This one is a no-brainer. While general manager Luiz Muzzi laid some of the groundwork for a turnaround last season, Pareja's arrival has accelerated the improvement for an Orlando team that prior to this campaign had never qualified for the postseason. That streak seems a cinch to be broken, so much so that the Lions have set their collective sights on bigger prizes. Orlando's style has been easy on the eyes, too.
The likes of Porter and the forever underrated Brian Schmetzer should round out the top three, but barring a major loss of form by the Lions, Pareja should win the award for the second time in his career.
Defender of the Year: Jonathan Mensah, Columbus Crew
This award is another with plenty of deserving nominees. Mark McKenzie has been outstanding for the Union, as has Xavier Arreaga for Seattle after some early struggles. In the full-back division, New York City FC's Anton Tinnerholm, Toronto FC's Richie Laryea and Orlando City's Ruan have been excellent, but Columbus' defense has been airtight for much of the season -- at least before the Toronto match last weekend -- and much of that has been down to the efforts of Mensah.
The Ghanaian had been pretty average in previous seasons, but he's been marvelous in 2020 with his defending and tidiness on the ball.
Newcomer of the Year: Lucas Zelarayan, Columbus Crew
It must be said there aren't a ton of obvious candidates this season. Chicago's Robert Beric is finally getting goals, and Miami's Rodolfo Pizarro has put up some decent numbers with three goals and four assists. Zelarayan, though, has put up the best numbers of all, with five goals and four assists, while also giving the Crew a creative force that they lacked in previous seasons.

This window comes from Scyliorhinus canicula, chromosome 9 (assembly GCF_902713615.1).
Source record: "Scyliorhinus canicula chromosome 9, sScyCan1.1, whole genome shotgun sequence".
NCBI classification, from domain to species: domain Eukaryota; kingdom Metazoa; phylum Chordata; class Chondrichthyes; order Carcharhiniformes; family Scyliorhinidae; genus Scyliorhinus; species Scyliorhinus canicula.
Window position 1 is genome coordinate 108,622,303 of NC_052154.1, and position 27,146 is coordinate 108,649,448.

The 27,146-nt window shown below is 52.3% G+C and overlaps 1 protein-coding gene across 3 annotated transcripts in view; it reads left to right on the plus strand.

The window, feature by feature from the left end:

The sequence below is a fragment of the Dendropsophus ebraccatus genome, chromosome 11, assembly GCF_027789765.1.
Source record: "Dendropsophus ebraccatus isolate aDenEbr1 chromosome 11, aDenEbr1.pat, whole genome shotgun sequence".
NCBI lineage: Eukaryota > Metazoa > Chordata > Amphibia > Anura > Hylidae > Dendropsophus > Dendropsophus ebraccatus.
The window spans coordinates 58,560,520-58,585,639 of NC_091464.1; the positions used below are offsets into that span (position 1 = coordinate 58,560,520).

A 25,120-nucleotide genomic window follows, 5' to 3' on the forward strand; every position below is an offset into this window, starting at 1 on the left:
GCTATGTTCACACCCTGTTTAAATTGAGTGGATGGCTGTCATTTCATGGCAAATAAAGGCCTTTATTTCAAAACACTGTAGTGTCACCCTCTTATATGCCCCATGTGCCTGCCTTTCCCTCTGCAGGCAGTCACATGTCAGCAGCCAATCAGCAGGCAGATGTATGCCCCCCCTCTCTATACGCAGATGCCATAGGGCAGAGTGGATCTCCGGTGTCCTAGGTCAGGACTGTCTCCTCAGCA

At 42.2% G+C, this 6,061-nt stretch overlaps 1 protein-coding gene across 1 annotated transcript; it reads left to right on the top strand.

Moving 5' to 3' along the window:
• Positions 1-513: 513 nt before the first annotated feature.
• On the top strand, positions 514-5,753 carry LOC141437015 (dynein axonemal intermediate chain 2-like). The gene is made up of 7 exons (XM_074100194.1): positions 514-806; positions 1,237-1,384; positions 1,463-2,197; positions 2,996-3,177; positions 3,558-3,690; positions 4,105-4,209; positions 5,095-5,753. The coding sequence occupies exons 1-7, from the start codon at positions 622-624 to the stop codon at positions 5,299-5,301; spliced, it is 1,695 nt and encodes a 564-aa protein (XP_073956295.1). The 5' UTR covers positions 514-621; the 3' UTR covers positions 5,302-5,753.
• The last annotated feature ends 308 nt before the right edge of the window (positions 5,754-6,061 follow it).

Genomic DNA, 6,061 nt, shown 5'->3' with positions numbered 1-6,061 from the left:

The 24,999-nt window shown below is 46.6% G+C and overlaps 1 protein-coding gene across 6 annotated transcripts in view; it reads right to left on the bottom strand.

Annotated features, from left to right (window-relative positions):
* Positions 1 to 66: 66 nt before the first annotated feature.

A lack of consistency has dogged Zelarayan throughout his career and there have been hints of that in Columbus, but so far, he's been worth every penny the Crew spent on him last December.
Goalkeeper of the Year: Andre Blake, Philadelphia Union
Blake has enjoyed the biggest of bounce-back years. In 2019, he looked a mess and nearly cost the Union their first playoff win in team history. In 2020, he's been much more consistent, and his save percentage of 81.1 is tops in the league. Johnson leads the league in goals prevented (which incorporates expected goals) with 8.80, while Turner is second at 7.09.
At this stage, Blake gets the nod given he's been the busiest of the three in terms of shots faced and dealing with crosses into the box, and he's been integral to the Union being second in the Eastern Conference standings.
Comeback Player of the Year: Bradley Wright-Phillips, LAFC
Deciding when to say goodbye to a productive and charismatic player is difficult, but it certainly looks as though the New York Red Bulls gave up too soon on Wright-Phillips. Granted, Wright-Phillips made 24 appearances (just nine starts) in 2019 due to a groin injury, but the Red Bulls' loss has been LAFC's gain, with the 35-year-old Englishman netting seven times and adding three assists.
Rookie of the Year: Henry Kessler, New England Revolution
This award will go down to the wire, with the Chicago Fire's Mauricio Pineda likely pushing the Revs center-back to the very end. A goal scorer like Orlando's Daryl Dike could alter the race, but he needs to get on the field more and of late has been coming off the bench. Of the two defender candidates, Pineda has been tidier on the ball and is the bigger threat on set pieces. Kessler has excelled a bit more defensively, though, winning a higher percentage of his duels both in the air and on the ground. Given defending is the primary job, Kessler just shades it, although both players look to have bright futures.